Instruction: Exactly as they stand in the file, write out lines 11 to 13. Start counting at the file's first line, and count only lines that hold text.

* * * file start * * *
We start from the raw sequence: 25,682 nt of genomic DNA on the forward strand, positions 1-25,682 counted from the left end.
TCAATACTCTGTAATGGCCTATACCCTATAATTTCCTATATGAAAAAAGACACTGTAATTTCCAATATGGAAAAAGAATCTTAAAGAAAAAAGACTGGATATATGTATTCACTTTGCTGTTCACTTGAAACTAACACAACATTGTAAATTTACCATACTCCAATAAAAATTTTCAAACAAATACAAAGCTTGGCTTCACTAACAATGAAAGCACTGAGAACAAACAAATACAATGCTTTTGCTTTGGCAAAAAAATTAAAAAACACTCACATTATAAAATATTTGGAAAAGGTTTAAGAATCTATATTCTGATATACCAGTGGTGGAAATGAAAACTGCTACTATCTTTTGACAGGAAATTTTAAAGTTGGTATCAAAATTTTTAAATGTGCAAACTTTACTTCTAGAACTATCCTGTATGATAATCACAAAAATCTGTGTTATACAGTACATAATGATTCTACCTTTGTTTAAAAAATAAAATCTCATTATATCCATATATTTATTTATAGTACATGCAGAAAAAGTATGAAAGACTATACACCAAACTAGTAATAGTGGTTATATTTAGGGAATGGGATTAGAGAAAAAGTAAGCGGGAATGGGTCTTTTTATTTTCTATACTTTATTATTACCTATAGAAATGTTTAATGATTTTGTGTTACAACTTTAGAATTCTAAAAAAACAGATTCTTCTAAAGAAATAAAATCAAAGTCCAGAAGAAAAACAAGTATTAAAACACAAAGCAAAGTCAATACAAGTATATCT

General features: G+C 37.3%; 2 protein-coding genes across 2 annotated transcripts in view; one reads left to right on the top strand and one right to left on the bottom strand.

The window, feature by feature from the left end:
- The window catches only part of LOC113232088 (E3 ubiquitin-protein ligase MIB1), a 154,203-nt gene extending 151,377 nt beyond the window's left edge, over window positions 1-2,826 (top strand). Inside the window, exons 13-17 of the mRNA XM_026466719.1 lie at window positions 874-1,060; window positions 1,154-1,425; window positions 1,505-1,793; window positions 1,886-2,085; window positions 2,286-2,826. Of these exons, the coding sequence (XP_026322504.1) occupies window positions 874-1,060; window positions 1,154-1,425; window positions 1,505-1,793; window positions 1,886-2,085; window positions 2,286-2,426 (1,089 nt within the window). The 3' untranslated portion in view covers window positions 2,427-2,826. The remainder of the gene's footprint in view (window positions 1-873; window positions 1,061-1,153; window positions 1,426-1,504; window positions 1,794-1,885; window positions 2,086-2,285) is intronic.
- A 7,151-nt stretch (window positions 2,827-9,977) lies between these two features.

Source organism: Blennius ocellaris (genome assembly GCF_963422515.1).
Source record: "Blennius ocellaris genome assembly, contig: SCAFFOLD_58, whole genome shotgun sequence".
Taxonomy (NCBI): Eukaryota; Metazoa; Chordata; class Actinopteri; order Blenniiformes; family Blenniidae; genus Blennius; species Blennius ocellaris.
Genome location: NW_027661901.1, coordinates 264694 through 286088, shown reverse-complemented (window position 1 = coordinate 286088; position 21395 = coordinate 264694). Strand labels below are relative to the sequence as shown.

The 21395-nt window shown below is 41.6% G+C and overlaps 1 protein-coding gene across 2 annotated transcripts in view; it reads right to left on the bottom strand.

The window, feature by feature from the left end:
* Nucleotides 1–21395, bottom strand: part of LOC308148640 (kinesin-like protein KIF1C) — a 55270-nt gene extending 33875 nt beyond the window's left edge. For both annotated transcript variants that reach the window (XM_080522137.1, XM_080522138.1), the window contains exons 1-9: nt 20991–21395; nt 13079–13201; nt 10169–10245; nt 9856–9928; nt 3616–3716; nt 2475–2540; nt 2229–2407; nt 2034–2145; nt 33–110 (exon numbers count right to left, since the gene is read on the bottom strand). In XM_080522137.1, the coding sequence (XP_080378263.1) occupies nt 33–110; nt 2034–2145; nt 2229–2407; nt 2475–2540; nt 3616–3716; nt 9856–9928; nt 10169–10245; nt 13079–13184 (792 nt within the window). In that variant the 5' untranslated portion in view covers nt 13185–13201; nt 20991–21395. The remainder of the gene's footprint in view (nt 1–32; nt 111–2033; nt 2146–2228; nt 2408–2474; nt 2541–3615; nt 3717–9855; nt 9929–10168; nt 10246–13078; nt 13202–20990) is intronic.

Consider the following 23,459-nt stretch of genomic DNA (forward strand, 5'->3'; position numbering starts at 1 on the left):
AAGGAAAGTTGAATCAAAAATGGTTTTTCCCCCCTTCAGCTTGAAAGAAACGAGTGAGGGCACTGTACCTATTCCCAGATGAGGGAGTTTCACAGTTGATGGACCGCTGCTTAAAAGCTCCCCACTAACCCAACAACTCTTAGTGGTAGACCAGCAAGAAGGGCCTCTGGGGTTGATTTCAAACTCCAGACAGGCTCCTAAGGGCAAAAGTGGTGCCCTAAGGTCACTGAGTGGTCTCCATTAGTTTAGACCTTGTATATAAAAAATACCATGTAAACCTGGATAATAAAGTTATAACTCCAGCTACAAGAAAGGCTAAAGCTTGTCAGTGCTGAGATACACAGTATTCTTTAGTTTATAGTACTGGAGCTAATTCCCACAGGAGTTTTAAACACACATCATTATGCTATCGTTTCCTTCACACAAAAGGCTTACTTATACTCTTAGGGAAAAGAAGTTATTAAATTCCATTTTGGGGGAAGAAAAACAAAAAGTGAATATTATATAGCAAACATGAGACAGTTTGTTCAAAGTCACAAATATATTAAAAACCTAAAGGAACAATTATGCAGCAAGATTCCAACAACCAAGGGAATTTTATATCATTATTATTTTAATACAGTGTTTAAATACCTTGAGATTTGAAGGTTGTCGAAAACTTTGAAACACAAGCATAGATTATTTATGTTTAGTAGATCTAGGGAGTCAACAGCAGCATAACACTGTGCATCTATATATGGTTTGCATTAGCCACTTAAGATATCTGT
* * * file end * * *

The 21395-nt window shown below is 41.6% G+C and overlaps 1 protein-coding gene across 2 annotated transcripts in view; it reads right to left on the bottom strand.

The window, feature by feature from the left end:
* Nucleotides 1–21395, bottom strand: part of LOC308148640 (kinesin-like protein KIF1C) — a 55270-nt gene extending 33875 nt beyond the window's left edge. For both annotated transcript variants that reach the window (XM_080522137.1, XM_080522138.1), the window contains exons 1-9: nt 20991–21395; nt 13079–13201; nt 10169–10245; nt 9856–9928; nt 3616–3716; nt 2475–2540; nt 2229–2407; nt 2034–2145; nt 33–110 (exon numbers count right to left, since the gene is read on the bottom strand). In XM_080522137.1, the coding sequence (XP_080378263.1) occupies nt 33–110; nt 2034–2145; nt 2229–2407; nt 2475–2540; nt 3616–3716; nt 9856–9928; nt 10169–10245; nt 13079–13184 (792 nt within the window). In that variant the 5' untranslated portion in view covers nt 13185–13201; nt 20991–21395. The remainder of the gene's footprint in view (nt 1–32; nt 111–2033; nt 2146–2228; nt 2408–2474; nt 2541–3615; nt 3717–9855; nt 9929–10168; nt 10246–13078; nt 13202–20990) is intronic.